Within three years of its founding -- and with just one graduating class -- GIBS earned a high ranking from leading executives in South Africa, and competes for students with its neighbor, the business school at the University of the Witwatersrand.
The Donald Gordon Foundation's next big -- indeed, huge -- initiative was the Gordon Medical Centre, a partnership with the medical school at the University of the Witwatersrand (the alma mater of Donald Gordon and Mr. and Mrs. Appelbaum). This enormous undertaking, which involved purchasing and upgrading a hospital located near the university campus, aims to address vast imbalances in health care delivery in South Africa, particularly the training of specialists in tertiary health care. As the government turned its focus towards primary health care delivery for all people, it has had no resources to train practitioners and researchers in medical specialties.
One example of how conditions have changed in South Africa -- where the world's first heart transplant took place in 1967 -- is that its teaching hospitals have no modern imaging equipment. The disparities between public and private health delivery systems have only widened since the first democratic elections in 1994, and nowadays many new young physicians leave South Africa soon after finishing medical school because opportunities to practice sophisticated specialties are now so limited.
In funding the Centre, the Gordon Foundation is affirming its belief that "Africa needs the tools to help solve its own problems," says Mr. Appelbaum. This means developing well-trained, qualified physicians "who can not only cure illnesses and teach the next generation of medical practitioners, but make a contribution to research on vaccines for AIDS, malaria, tuberculosis and other diseases debilitating our continent."
Mr. Appelbaum admits that Donald Gordon is reluctant to promote himself and that many foundation-funded projects are not widely publicized. But attaching Mr. Gordon's name to major projects "is important for a whole range of reasons including setting an example of personal or family philanthropy and, hopefully, encouraging others to follow," says Mr. Appelbaum. Moreover, associating a name with good works has particular meaning in South Africa, observes Mr. Appelbaum, and "highlighting personal philanthropy in an environment where capitalists are still seen as exploiters also signals our commitment."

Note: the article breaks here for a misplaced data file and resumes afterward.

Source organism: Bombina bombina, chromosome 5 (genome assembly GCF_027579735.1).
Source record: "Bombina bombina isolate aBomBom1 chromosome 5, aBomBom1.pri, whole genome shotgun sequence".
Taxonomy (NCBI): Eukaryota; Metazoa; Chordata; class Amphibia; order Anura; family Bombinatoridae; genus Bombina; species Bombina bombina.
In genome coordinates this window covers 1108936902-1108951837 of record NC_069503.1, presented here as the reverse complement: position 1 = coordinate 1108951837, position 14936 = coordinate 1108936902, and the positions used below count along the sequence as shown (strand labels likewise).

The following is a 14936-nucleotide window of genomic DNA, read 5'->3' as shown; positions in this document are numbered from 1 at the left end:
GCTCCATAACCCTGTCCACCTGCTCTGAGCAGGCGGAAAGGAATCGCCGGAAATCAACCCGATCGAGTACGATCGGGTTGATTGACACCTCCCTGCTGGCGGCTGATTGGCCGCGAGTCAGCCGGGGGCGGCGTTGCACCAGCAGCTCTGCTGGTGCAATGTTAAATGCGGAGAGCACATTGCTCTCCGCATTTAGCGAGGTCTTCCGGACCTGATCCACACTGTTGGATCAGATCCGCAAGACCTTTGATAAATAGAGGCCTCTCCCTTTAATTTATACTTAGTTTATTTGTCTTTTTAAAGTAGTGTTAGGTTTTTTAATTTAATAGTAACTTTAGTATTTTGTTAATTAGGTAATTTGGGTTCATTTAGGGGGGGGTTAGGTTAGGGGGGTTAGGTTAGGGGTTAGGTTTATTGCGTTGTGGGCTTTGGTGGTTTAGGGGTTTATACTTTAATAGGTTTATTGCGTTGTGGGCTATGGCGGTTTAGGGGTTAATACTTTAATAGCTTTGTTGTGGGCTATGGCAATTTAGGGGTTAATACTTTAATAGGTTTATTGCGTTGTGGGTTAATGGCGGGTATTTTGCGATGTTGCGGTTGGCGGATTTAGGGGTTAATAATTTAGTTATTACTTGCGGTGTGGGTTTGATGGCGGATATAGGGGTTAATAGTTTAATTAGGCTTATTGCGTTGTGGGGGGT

Keep it simple and honest
For philanthropists to get started, Mr. Appelbaum says it's not necessary to be an expert, but, rather, one should identify areas of interest to the family, and then, if necessary, consult experts. "It was probably business acumen that made the family fortune originally -- rely on it," he advises. "Commonsense is fundamentally important. Don't fall into the trap of being swamped by legions of consultants. Focus on those fields that are meaningful to your family. If there is personal interest there will be more involvement and the cycle rolls from there. Avoid a cause that has no resonance for you."
In 1967, Raymond Ackerman left an established retailing firm in Cape Town and started a retail corporation with the purchase of four small shops called Pick 'n Pay. Under his leadership, the company grew rapidly and in the 1970s branched into "hypermarkets" that offered South Africans one-stop shopping. Through acquisitions and diversification, Pick 'n Pay (www.pnp.co.za) is now one of South Africa's pre-eminent retailers, with operations in the food, clothing, pharmacy and general merchandise sectors as well as financial services. The company operates throughout South Africa and in Australia.
By the 1970s, the Ackermans -- Raymond, his wife Wendy Ackerman, and their four children -- established their first philanthropy, the Ackerman Family Educational Trust, by donating two per cent of their personal shares to the foundation. Dividends from those shares were then allocated to fund various educational causes. Recipients of the Ackerman Family Educational Trust include roughly 60 students each year, who receive scholarships for tertiary education, and educational organizations such as the READ Educational Trust and institutions for mentally and physically handicapped people.